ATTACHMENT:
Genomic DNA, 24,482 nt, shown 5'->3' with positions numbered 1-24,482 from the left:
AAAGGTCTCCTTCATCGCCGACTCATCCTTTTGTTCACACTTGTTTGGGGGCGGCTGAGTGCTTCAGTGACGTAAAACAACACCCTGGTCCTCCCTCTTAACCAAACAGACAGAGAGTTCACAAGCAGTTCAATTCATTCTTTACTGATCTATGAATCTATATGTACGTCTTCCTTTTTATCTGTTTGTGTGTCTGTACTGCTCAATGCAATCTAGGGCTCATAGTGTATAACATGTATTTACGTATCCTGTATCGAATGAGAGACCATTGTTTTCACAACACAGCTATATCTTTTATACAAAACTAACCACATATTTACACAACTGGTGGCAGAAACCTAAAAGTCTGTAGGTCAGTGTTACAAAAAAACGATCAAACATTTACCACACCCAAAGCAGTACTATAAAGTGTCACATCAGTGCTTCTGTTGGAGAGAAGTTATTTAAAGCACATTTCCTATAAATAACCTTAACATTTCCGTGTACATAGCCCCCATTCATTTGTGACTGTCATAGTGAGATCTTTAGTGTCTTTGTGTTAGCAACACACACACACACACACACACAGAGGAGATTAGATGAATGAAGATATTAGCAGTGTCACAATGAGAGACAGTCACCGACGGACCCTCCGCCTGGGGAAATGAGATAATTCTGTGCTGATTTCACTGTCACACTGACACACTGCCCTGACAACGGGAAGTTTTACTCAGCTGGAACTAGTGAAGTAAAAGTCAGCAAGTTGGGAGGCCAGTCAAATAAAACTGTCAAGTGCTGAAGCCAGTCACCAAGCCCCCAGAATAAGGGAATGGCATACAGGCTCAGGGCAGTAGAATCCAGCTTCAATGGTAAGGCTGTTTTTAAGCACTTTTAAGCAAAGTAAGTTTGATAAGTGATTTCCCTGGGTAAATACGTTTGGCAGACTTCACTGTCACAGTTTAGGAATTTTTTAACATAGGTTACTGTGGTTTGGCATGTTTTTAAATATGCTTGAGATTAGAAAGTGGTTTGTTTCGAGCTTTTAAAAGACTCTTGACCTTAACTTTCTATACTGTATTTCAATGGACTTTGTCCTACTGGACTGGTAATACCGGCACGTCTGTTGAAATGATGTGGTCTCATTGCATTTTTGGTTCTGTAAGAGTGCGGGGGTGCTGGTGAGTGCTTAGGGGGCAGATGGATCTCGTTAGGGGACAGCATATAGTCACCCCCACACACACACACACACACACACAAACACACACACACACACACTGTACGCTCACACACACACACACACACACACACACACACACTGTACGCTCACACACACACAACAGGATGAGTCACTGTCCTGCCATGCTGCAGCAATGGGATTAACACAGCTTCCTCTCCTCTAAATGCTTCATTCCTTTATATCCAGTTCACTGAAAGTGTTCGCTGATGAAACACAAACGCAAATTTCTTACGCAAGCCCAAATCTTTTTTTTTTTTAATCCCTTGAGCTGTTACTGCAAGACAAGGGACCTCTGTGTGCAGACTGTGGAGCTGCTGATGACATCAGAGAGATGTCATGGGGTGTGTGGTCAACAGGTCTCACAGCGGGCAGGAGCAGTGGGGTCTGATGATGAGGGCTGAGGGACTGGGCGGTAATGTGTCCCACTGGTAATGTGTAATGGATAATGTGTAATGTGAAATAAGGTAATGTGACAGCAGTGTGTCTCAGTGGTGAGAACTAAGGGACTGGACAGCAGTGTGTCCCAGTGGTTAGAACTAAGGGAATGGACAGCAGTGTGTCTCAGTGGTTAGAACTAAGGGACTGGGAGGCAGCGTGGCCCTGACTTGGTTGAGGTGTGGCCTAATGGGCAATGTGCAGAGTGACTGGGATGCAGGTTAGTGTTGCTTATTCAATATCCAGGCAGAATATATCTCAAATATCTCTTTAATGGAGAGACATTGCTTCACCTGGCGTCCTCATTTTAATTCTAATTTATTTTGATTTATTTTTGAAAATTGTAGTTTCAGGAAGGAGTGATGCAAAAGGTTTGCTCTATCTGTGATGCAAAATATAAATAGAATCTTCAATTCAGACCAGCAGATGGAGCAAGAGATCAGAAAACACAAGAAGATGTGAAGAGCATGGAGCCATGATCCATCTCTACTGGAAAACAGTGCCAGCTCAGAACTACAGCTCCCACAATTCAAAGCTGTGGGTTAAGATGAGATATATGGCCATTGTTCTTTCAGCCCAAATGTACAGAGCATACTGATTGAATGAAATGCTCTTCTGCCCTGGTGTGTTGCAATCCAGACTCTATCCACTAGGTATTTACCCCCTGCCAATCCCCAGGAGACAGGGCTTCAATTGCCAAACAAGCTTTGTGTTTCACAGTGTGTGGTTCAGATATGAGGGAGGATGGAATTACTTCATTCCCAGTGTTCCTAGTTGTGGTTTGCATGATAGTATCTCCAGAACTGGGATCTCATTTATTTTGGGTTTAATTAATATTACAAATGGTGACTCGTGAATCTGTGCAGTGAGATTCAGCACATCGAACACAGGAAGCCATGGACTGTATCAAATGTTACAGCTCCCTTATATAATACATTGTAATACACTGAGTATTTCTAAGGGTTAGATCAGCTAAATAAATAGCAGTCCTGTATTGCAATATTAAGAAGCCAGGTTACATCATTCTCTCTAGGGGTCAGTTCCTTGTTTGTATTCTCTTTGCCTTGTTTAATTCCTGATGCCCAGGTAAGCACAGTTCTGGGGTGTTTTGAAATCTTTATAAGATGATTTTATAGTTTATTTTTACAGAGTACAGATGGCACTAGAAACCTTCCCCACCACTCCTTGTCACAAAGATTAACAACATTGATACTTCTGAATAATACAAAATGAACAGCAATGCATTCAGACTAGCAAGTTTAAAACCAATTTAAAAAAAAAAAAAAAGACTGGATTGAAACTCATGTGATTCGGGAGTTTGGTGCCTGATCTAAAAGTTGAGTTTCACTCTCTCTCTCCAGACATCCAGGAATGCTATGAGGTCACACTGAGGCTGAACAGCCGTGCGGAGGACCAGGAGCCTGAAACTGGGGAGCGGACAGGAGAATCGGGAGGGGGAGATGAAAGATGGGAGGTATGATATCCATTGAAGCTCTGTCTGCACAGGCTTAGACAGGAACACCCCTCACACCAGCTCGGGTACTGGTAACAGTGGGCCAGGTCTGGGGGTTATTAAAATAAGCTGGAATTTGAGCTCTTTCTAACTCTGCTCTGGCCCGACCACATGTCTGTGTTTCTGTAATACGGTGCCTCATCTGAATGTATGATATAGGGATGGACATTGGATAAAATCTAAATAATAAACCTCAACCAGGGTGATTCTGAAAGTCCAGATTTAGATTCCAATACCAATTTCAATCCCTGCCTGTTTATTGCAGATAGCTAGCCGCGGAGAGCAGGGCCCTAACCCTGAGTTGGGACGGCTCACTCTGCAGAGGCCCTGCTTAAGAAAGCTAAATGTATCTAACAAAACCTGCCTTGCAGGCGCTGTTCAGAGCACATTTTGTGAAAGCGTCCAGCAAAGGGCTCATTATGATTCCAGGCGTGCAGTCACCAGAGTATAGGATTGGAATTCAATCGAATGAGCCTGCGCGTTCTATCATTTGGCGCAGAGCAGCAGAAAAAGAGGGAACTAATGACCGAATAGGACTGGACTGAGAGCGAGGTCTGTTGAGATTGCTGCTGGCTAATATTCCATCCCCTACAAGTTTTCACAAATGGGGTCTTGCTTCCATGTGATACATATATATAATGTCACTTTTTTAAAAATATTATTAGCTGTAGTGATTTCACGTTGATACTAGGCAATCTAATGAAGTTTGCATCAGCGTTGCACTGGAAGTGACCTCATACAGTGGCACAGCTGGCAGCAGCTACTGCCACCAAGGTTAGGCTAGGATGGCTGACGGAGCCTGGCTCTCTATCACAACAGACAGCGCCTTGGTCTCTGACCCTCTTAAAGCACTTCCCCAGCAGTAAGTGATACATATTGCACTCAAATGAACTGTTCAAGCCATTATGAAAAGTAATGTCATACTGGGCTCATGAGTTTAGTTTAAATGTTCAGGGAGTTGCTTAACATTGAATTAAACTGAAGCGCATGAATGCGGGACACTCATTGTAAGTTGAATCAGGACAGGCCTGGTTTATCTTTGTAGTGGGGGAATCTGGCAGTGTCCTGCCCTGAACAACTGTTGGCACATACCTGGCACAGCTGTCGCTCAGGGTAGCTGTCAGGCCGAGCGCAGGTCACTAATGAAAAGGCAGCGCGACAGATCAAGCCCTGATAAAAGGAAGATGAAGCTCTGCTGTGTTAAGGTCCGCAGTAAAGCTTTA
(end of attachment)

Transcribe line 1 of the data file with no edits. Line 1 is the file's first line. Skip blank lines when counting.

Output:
Genomic DNA, 24,482 nt, shown 5'->3' with positions numbered 1-24,482 from the left: